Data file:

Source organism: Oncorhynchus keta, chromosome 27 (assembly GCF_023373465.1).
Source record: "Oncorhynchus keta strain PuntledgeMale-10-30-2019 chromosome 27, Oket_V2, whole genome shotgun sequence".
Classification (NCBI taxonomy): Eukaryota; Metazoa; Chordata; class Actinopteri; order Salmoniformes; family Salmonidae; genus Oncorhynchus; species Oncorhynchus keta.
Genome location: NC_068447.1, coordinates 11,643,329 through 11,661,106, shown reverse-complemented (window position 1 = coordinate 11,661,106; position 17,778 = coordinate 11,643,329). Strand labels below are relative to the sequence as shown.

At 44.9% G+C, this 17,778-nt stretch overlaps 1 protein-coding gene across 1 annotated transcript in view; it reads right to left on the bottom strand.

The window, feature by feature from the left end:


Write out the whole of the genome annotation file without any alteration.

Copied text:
Source organism: Oncorhynchus keta, chromosome 27 (assembly GCF_023373465.1).
Source record: "Oncorhynchus keta strain PuntledgeMale-10-30-2019 chromosome 27, Oket_V2, whole genome shotgun sequence".
Classification (NCBI taxonomy): Eukaryota; Metazoa; Chordata; class Actinopteri; order Salmoniformes; family Salmonidae; genus Oncorhynchus; species Oncorhynchus keta.
Genome location: NC_068447.1, coordinates 11,643,329 through 11,661,106, shown reverse-complemented (window position 1 = coordinate 11,661,106; position 17,778 = coordinate 11,643,329). Strand labels below are relative to the sequence as shown.

At 44.9% G+C, this 17,778-nt stretch overlaps 1 protein-coding gene across 1 annotated transcript in view; it reads right to left on the bottom strand.

The window, feature by feature from the left end: